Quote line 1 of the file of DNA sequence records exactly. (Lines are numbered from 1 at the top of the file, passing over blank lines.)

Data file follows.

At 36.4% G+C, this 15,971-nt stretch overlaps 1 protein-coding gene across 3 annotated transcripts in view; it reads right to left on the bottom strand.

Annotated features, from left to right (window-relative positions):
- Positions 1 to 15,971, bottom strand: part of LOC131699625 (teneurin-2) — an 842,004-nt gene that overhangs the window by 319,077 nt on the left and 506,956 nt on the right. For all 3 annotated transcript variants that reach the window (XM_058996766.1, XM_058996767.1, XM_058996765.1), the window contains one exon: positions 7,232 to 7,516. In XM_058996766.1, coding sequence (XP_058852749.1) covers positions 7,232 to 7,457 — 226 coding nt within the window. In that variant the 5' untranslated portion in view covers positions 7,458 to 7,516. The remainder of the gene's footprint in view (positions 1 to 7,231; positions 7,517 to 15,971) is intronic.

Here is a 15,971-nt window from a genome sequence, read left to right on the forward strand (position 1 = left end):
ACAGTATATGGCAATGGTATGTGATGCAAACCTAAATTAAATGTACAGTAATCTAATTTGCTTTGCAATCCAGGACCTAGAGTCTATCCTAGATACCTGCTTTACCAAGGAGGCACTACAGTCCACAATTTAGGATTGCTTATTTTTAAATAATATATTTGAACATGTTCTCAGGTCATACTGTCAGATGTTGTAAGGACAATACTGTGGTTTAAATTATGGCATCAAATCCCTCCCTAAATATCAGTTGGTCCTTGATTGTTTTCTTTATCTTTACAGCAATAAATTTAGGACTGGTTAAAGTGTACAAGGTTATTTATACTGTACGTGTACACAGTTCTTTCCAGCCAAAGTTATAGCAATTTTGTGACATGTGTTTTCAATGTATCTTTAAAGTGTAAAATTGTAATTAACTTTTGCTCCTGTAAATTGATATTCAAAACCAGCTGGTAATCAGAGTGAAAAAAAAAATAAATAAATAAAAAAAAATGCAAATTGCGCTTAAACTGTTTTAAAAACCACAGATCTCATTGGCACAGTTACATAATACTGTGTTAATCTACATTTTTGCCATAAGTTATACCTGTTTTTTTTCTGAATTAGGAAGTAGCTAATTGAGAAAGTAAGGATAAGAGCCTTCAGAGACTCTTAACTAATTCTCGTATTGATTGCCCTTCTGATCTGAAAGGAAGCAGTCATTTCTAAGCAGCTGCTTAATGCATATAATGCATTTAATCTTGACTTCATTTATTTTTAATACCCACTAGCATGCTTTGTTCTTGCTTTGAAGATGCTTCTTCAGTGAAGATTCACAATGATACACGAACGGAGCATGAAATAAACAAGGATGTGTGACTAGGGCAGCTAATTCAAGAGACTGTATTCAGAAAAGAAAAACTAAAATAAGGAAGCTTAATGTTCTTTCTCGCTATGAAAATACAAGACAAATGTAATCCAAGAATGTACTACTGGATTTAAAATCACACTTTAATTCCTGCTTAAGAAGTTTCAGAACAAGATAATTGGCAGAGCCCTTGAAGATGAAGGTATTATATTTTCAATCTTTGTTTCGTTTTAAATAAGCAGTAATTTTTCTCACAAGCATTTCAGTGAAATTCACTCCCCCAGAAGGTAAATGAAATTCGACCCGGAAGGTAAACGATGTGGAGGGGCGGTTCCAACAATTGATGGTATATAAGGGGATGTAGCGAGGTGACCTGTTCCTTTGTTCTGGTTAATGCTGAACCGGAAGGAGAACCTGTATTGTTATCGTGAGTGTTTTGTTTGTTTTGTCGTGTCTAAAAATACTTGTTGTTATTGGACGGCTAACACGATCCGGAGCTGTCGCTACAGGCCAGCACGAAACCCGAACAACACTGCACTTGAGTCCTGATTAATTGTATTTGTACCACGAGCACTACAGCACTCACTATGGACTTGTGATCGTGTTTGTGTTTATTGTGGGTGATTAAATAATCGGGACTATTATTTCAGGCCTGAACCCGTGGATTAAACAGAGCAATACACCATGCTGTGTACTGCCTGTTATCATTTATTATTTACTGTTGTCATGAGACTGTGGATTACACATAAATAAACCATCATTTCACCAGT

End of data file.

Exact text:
At 36.4% G+C, this 15,971-nt stretch overlaps 1 protein-coding gene across 3 annotated transcripts in view; it reads right to left on the bottom strand.